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Newspaper Archive of
Golden Valley News
Beach, North Dakota
May 23, 2019     Golden Valley News
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May 23, 2019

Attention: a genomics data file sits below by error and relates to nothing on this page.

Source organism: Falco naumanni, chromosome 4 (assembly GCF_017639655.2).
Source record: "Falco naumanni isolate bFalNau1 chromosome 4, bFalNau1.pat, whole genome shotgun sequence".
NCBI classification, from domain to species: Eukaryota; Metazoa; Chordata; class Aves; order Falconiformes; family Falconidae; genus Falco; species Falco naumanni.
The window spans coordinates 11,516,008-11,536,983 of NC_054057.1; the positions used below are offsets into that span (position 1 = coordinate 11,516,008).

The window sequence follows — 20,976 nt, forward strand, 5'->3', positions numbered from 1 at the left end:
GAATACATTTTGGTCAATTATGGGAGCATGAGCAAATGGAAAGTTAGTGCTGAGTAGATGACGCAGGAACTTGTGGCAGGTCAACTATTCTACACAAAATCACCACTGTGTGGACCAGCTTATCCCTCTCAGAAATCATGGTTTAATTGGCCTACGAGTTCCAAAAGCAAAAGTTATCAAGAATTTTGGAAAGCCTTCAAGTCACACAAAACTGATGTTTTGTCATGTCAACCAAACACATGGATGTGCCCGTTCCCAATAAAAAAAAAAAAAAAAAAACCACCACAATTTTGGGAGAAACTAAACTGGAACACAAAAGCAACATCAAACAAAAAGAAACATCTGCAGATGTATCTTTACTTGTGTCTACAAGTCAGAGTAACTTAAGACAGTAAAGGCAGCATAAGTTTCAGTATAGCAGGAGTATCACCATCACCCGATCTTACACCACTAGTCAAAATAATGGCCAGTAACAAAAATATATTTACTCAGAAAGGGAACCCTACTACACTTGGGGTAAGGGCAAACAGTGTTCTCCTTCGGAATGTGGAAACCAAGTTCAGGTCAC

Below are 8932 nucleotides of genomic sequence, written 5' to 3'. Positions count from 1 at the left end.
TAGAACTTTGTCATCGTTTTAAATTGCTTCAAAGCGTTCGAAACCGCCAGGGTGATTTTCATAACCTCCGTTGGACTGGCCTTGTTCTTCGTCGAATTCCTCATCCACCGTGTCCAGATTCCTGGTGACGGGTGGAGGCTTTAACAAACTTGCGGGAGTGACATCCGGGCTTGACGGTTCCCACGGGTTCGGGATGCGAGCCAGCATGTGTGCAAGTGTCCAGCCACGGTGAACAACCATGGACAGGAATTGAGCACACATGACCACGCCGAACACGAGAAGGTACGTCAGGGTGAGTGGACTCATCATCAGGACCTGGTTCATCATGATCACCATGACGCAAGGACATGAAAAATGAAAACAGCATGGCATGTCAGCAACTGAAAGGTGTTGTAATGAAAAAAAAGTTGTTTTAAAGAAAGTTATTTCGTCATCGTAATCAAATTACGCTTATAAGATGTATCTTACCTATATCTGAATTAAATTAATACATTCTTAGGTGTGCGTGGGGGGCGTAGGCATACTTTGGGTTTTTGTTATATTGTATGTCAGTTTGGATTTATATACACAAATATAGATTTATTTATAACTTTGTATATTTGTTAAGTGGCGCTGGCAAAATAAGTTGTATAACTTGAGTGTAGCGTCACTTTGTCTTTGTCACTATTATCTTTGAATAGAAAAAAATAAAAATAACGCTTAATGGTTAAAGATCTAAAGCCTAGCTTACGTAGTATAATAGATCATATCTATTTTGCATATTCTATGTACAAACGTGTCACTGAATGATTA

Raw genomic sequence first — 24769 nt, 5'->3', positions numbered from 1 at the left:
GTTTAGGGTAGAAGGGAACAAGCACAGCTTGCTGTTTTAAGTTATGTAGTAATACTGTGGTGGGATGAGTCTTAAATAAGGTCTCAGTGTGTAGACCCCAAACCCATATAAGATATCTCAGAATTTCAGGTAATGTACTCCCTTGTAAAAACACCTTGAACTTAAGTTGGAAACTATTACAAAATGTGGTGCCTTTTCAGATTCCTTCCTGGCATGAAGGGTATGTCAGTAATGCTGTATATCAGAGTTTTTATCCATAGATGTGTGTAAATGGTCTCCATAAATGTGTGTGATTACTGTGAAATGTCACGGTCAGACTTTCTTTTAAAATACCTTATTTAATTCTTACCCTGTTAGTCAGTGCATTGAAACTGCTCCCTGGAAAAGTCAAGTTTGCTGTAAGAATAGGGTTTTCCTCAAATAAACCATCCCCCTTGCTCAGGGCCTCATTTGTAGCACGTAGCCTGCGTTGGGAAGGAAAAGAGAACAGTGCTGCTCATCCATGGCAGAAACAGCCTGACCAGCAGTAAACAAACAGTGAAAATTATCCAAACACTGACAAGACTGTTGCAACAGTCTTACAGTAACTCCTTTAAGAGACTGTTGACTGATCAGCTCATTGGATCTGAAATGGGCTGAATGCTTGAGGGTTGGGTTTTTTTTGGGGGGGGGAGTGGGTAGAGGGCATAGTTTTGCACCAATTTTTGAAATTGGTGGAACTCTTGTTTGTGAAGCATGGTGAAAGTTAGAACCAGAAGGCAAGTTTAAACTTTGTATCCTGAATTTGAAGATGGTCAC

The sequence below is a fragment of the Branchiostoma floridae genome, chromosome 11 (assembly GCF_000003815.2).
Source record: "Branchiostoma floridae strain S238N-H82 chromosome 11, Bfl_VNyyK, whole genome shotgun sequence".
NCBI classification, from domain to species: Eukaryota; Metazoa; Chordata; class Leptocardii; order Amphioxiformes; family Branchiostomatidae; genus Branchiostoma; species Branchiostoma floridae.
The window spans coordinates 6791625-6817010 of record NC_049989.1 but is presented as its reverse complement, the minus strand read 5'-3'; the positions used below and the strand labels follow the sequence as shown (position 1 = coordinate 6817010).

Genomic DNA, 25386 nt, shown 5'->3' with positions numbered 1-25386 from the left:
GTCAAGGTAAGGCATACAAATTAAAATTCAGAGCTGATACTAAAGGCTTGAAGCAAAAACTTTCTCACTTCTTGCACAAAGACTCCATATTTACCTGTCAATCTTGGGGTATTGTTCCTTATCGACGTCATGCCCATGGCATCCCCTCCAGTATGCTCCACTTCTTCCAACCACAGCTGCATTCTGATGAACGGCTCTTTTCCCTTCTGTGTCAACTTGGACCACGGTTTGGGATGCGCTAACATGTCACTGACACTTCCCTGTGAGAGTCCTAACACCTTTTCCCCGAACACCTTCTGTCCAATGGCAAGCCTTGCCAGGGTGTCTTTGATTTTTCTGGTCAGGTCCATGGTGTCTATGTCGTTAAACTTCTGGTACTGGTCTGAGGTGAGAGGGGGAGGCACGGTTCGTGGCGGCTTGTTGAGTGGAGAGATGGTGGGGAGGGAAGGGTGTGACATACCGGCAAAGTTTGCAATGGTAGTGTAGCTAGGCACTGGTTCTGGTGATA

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NDG&F's summer Understandin safety reminders The North Dakota Game and Fish Department urges boaters to keep safety in mind when enjoying time on the water. A boat should have enough life jackets on board for all passengers. North Dakota law requires all chil- dren ages 10 and younger to wear a personal flotation device while in boats of less than 27 feet in length. The law also requires all personal watercraft users to wear a life jacket, as well as anyone towed on skis, tubes, boards or other similar de- vices. However, state law allows an individual who is at least 16 years of age to Windsurf or boardsail without wearing a PFD. Water users should make sure to wear life jackets that are the appro— priate size, and in good condition. Water skiers and tubers should wear a life jacket with four nylon straps rather than one with a zipper, be— cause straps are stronger than zippers upon impact with water. Anglers or persons paddling a canoe should opt for a PFD that is comfortable enough to wear for an entire outing. It is also important that children wear a PFD while swimming. Swim- mers should know the water’s depth, as serious injuries can occur from diving into water. Large objects hid- den below the water’s surface can lead to significant injury. Failure to wear a personal flota- tion device is the main reason people lose their lives in water recreation ac- cidents. North Dakota boaters also are re— minded that marine VHF radios are an important part of boat safety that should not be improperly used by op- erators. These radios are intended for boat operators who are in distress and facing an emergency situation. Regulations to help ensure safe boating this summer are found in the 2018-20 North Dakota Fishing Guide. A more comprehensive listing is available in the North Dakota Boat and Water Safety Guide or the Boat North Dakota education book. Test information can help parents, Baesler says BISMARCK ~ State Superin- tendent Kirsten Baesler says student results from the North Dakota State Assessment for English and mathe- matics are now available for parents to request from their childrens’ schools. Baesler said they offer help- ful information about the progress of each student’s learning. The results are called Individual Student Reports. The North Dakota State Assessment itself was given from March 18 through May 10 to students in grades three through eight, and to students in the 10th grade. Making assessment scores quickly available have made the re— sults more valuable to parents and teachers, Baesler said. Parents who wish to see the reports should request them from their child’s school prin— cipal, the superintendent said. Printed copies could be sent to parents, or they could posted on a se— cure website that would allow par— ents to look at their childrens’ reports, Bauer said. Teachers may also find them useful in deciding how to change instruction for indi- vidual students, and to make instruc— tional plans for the next school year. The North Dakota State Assess- ment’s website has information that is tailored for parents and students at:— sources/students-and-families/. The site has guides for interpreting the English and mathematics reports. 6 ways to stay solicitor safe With spring and summer in full swing, Better Business Bureau® of Minnesota and North Dakota wants consumers to be mindful of dishon- est door-to-door sales tactics. Though many door—to-door sales- people operate honestly and repre- sent trustworthy businesses, there are others who want to make a quick buck and move on as quickly as pos- sible, sometimes leaving customers wondering if they’ve just been scammed. . Door-to-door salespeople could be pitching anything from alarm sys- tems and landscaping services to cut- lery and food storage. Some charitable organizations conduct door-to-door fundraisers, too. Before buying anything, though, make sure to follow these guidelines as recom— mended by BBB: Ask for identification: A reputable seller won’t be afraid to provide you with all requested information, in— cluding a photo ID and business card. Inquire about licensing: Many city ordinances require door-tosdoor salespeople to have a solicitor’s li— cense. Ask the salesperson if they’ve obtained proper licensing or'checked in with City Hall. Verify the person and the busi— ness: Ask for the seller’s offer in writing and research the business after the seller is gone. Contact them directly to verify the salesperson is an employee and research the com- pany at You can al- ways wait to make a purchase. Read the contract: Don’t skip the fine print! Make sure you understand the terms and conditions before sign- ing anything. You can always say no, even in the face of high-pressure sales tactics. Know your rights: The Federal Trade Commission’s Three—Day Cooling-Off Rule gives consumers three days to cancel purchases more than $25 that are made in their home or at a location that’s not the seller’s permanent place of business. By law, salespeople should give the customer a receipt and a cancellation form that can be sent to the business to cancel the agreement. Businesses must give customers a refund within 10 days of receiving the cancellation notice. It’s OK to be skeptical: Some consumers feel bad not giving sellers the benefit of the doubt, but if some— thing seems not-quite-right, don't be afraid to ask clarifying questions or pass on the offer altogether. Don’t forget, BBB is here to sup- port consumers before and after making a purchase. Along with re- searching a business on or by calling 800—646- 6222, people who have been scammed or think they may have been scammed should report their experience on our Scam Tracker at v DEADLINES V The deadline for submitted copy and stories and all ad orders is noon on Fridays. Call 872-3755 or e-mail goldenandbillings Forecast Sponsors: Farmers Union Oil Co. 701—872-4471 Interstate Cenex 701-872-3590 7-day Forecast Hot Stuff Pizza 701-872-3190 WI. lump: 541*? Thursday Few 5131in Golden Valley News NEWS Dear Savvy Senior, What can you tell me about the different enrollment periods for Medicare? I’m planning to work past age 65 and understand Medicare of— fers Initial, Special and General pe— riods in which I can enroll. How does this work? Medicare Illiterate Dear Medicare, The rules for signing up for Medicare can be quite confusing, es- pecially if you plan to work past age 65. But it’s critical to understand the ins and outs of enrolling because the consequences of missing a deadline can be costly and last a lifetime. Here’s what you should know about Medicare’s three different enrollment periods. Initial Enrollment Period At age 65, the Initial Enrollment Period is the first opportunity that most people are eligible to enroll in Medicare. If you’re already claiming Social Security benefits at least 4 months before age 65, you are automatically enrolled in Medicare, with coverage starting the first day of month you turn 65. If you’re not receiving So- cial Security benefits, it’s up to you to enroll in Medicare either online at, over the phone at 800-772-1213 or through your local Social Security office. You can enroll any time during the Initial Enrollment Period, which is a seven—month period that includes the three months before, the month of, and the three months after your 65th birthday. It’s best to enroll three months be- fore your birth month to ensure your coverage starts when you turn 65. If, ,however, you plan to keep working and have health coverage from your employer, or from a spouse’s employer, you may want to delay Medicare Part B , which covers outpatient services, and Part D, which covers prescription drugs. But first check with the human resources department to see how your em- ployer insurance works with Medicare. Typically, if your employer has fewer than 20 employees, Medicare will be your primary insurer and you should enroll. But if you work for a company that has 20 or more em- ployees, your employer’s group health plan will be your primary in- surer as long as you remain an active employee. If this is the case, you I’IIBIIII TRANSPORTATION Van or Bus Service Billings County Golden Valley County Distance of 160 Miles CALL: 701 -872-3836 Our board meets at 9:30 am, first Tuesday of each month at 22 S. Central Ave., Beach. The public is invited! Friday 5MB Heap t lunch 65% suit In Loving Memory of Bob Clarin June 8, 1917 J- May 26, 2003 We look for pussy willows and crocuses, we listen for the meadowlarks androbins, and we smell the moist soil as the growing season approaches. We remember how much these things and how very much We miss you, Dad! -- Lovineg remembered and sadly missed by Joyce and Tom Ray and Bev and Jerry N 011 and families." By Jim Miller You can enroll any time during the Ini- tial Enrollment Pe- riod, which is a seven-month period that includes the three months be- fore, the month of, and the three months after your 65th'birthday. don’t need to enroll in Part B or Part D when you turn 65 if you’re satis~ fied with the coverage you are get- ting through your job. But in most cases, unless you’re contributing to a Health Savings Account, you should at least sign-up for Medicare Part A, which is free and covers hospital services. Special Enrollment Period If you delay Part B and Part D past age 65, you can sign up for Medicare during the Special Enroll— ment Period. Once you (or your spouse) stop working and you no longer have group health coverage, you have eight months to enroll in Part B. But if you miss that deadline, you’ll pay a late-enrollment penalty for the rest of yoUr life. The penalty increases your premiums by 10 per- cent for each 12-month period that you don’t have coverage. The window for Part D is shorter. You must sign up for Part D within two months of losing drug coverage. If you go 63 days or more without drug coverage, you’ll pay a lifetime Golden Valley News PO. Box 156, Beach, ND 58621 (uses. Pub. No. 221—280) The Golden Valley News is pub- lished each Thursday, 22 Central Ave., Suite 4, Beach, ND 58621 by Nordmark Publishing. Periodicals postage paid at Beach, ND and addi- tional mailing offices. POSTMASTER: Send address changes to: Golden Valley News, PO. Box 156, Beach, ND 58621. Please allow two to three weeks for new subscriptions, renewal of ex- pired subscriptions and for address changes. Contact Information - Phone: 701-872-3155 Fax: 701-872-3756 Email: Subscriptions: 0 1 year: $36 Golden Valley County - 1 year: $40 elsewhere in North Dakota 1 year: $44 out-of-state and snowblrds 0 9 months: 327 In-state college rate The Golden Valley News Is a proud member of the North Dakota Newspaper Association. All content Is copyrighted. Established Aug. 15, 1919. It is spring, Dad meant to you... you meant to us. this “i wle local Forecast %% Few Shim-rs Mostly (Thump: Fewfiihtmnrs Scattered Rain MMIIyE-iunny £8149 Imus! "finite. {fill Sunday 5814? I’llkqlllnlk'f‘t 452$ 53M} gMedicare’s enrollment periods late—enrollment penalty that equals 1 percent of the monthly base premium (about $33 in 2019) times the num- ber of months you don’t have Part D of other creditable coverage. General Enrollment Period If you miss either of these first two enrollment periods, you’ll have to wait until the General Enrollment Period, which is January 1 through March 31 of each year, but your Part B and Part D coverage will not begin until July 1.And you’ll be subject to late-enrollment penalties. There is, however, no penalty for late enrollment for Part A. You can sign up anytime with coverage be- ginning the first day of the following month. Send your senior questions to: Savvy Senior, PO. Box 5443, Nor- man, OK 73070, or visit SavvySe— Jim Miller is a contributor to the NBC Today show and author of “The Savvy Senior” book. May 23, 2019 Free fishing set for June 1-2 North Dakotans who want to give fishing a try are reminded they can fish for free June 1-2. That is the state’s Free Fishing Weekend, when all residents age 16 and over can fish any North Dakota water without a license. Residents age 15 and under do not need a fish- ’ ing license at any time of year. Fishing regulations and informa- tion on fishing waters is available on the Game and Fish website at, and in the current regula- tions guide available at license ven- f dor locations. Please support your local merchants Reminder to Families of Beach Cemetery Memorial Day is a time to stop by the Cemetery to remember your loved ones and enjoy the beautiful arrangements that are placed there for this special weekend. THANK YOU to everyone who has given memori- als, contributed to the cemetery fund, and volun- teered their time on improvement projects at the cemetery this past year. Improving the appearance of the cemetery is a continuous effort. As you know, we are a volunteer non-profit board. Along with your donations and help, the Beach Cemetery Board will continue to maintain and im- prove the cemetery. Donations can be sent to the ad- dress at the bottom of this article. We also would like your help in updating addresses and locating people who may have an interest in sup- porting the Beach Cemetery. Beach Cemetery Association Secretary, Judy Ridenhower PO Box 472 Beach, North Dakota 58621 Baiting I---——-—--—-——:-<CLIPANDSAv51 _2019 “,- ~. Chronic Wasting Disease l . Proclamation Summary The North Dakota 'Game'an‘d Fish Depa following the spread of Chronic Disease (6WD) Info and within North Dakota. .cwo streetcar. nervous system of white-talled deer, mule door; elk, moose. and other could: and It is always fatal! 2020 rh'nent declares the I? to sun r I I I I I I I I I I I I I I I I I 's’ (I) D 2 9-. .l U )1. it is illegal to hunt big game over half or place bait to attract big game for the purpose of hunting in deer hunting units 3A1, 3A2 and north of state highway 2 in unit 3A3, 331, 30 (west ofthe Missouri River), 3E1, 352, SH, and 3F2. Bait includes grain, seed, mineral, salt, fruit, vegetable nut, hay, any naturally derived scent or lure (e.g. urine), or natural or manufactured food placed by an individual. Baiting does not include agricultural practices; gardens: wildlife food plots: agricultural crops; livestock feeds; fruit or vegetables in their natural location, such as apples on or under an apple tree; I or unhervested food or vegetables in a garden. This ban does not apply to wildlife management activities conducted by or under the direction of the Department I Carcass Transportation I It Is illegal to transport into or within North Dalton the whole carcass or carcass parts of a) a white-lulled deer, mule deer, moose, elk, or members of the cervld families from I states or provinces with documented occurrences of CWD In wild populations or formed cewids; b) a white-felled door or mule door from deer hunting units 3A1, 381 and 3F2 In North Dakota: c) a moose from moose hunting unit M10 in North Dakota; I and d) an elk from elk hunting unit E6 In North Dakota; except for the following lower risk portions of the carcaso: I Meat that is cut and wrapped either commercially or privately. Quarters or other portions of meat with no part of the spinal column or head attached. Meat that has been boned out: - Hides with no heads attached. - Clean (no hide or brain tissue present) skull plates with antlers attached. - Intact skulls with the hide, eyes, lower jaw and associated soft tissue removed, and no visible brain or spinal cord tissue present. - Antlers with no meat or tissue attached. I - Upper canine teeth, also known as buglers, whistlers, or ivon'es. Finished taxidermy heads. I The entire city limits of a city that shares a border with any of the following hunting units I I shall be included in that unit: M10, E6, 3A1, 381 and 3F2. In addition, the Willislon I Game and Fish Department office complex is included in Unit M10. I It is legal to transport who/e deer carcasses between deer hunting Units 3A1 and 381 I I during any 2019 deer season. The following states, province: or countries have free ranging or captive deer, elk, or I moose diagnosed with CIND. and only the lower risk carcass parts listed above from I harvested white-tailed deer, mule deer, elk. moose, or other cervlds taken in these I states, province: or countries will be allowed transported into or within North Dakota: I I Hummus I - Arkansas - Minnesota ' New York Texas I ' Colorado - Missouri - Ohio Utah I I ' 0 Illinois - Mississippi - Oklahoma - Virginia I - Iowa - Montana - Pennsylvania - West Virginia I Kansas Nebraska 3 South Dakota - Wisconsin I - Maryland - New Mexico Tennessee - Wyoming I - Michigan ' , - North Dakota - Deer Hunting Units SM, 381, and 3F2; Moose Hunting Unit M10; Elk Hunting Unit E6. ' I I mum countries | . Alberta - Finland Norway I - Quebec South Korea - Sweden I I - Saskatchewan I Additional Infected states, provinces or countries may be added as necessary. I A complete 2019-2020 Chronic Wasting Disease proclamation along with amendment number one is I available from the North Dakota Game and Fish Depaltmenl, 100 North Bismarck Expressway, Bismarck, I ND 58501-5095. (701) 328-6300. L——‘V————'-h-———XCLIPANDSAYEJ Monday, l’rwp 'lwse: 52M; \‘l l'illlll‘l‘ iris if! 9 1an my plums: [nun Nu! mu is life Earth.“ ‘Illlt; .‘ll’jlllllll I’ve“! fiuwon’i surer-,1 run“ at“ a: gust; iXiKsIIY‘ ‘ W52- ‘l‘m‘mt Mu: furs 69159 1mm , m“, um» Wlud'kirllv‘e-nlurrnni _---4-gm-.c....l--a..--_u----'~-..~..s.‘w--~_—-...-v--‘-~--- ......-s-